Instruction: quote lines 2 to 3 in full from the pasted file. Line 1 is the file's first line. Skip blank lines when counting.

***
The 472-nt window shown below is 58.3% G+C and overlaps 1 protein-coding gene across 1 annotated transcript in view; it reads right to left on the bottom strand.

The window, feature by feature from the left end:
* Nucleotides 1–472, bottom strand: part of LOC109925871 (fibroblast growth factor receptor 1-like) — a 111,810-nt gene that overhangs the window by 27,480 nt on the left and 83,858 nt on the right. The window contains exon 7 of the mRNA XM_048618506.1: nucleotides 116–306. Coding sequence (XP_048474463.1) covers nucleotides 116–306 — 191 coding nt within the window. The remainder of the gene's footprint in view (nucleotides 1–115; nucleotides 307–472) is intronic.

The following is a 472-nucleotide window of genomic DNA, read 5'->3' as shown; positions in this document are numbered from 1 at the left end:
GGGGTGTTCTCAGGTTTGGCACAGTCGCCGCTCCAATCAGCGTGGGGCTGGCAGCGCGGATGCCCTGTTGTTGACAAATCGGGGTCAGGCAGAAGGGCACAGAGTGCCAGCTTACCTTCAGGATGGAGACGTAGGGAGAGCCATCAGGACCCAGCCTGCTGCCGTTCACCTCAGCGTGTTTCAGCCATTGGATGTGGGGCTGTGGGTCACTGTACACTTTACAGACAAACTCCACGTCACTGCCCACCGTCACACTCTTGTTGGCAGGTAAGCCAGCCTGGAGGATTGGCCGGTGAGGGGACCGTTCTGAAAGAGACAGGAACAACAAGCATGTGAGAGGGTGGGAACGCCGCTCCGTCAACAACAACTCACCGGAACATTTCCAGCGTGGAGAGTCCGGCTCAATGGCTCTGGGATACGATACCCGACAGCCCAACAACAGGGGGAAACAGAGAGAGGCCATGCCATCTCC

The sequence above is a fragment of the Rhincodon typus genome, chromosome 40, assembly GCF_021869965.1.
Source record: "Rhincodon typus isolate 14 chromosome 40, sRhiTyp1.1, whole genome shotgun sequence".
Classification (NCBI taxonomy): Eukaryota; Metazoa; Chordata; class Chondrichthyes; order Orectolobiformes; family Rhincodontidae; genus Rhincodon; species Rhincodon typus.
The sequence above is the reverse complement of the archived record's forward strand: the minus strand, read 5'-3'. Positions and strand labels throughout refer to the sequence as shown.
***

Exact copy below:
The window, feature by feature from the left end:
* Nucleotides 1–472, bottom strand: part of LOC109925871 (fibroblast growth factor receptor 1-like) — a 111,810-nt gene that overhangs the window by 27,480 nt on the left and 83,858 nt on the right. The window contains exon 7 of the mRNA XM_048618506.1: nucleotides 116–306. Coding sequence (XP_048474463.1) covers nucleotides 116–306 — 191 coding nt within the window. The remainder of the gene's footprint in view (nucleotides 1–115; nucleotides 307–472) is intronic.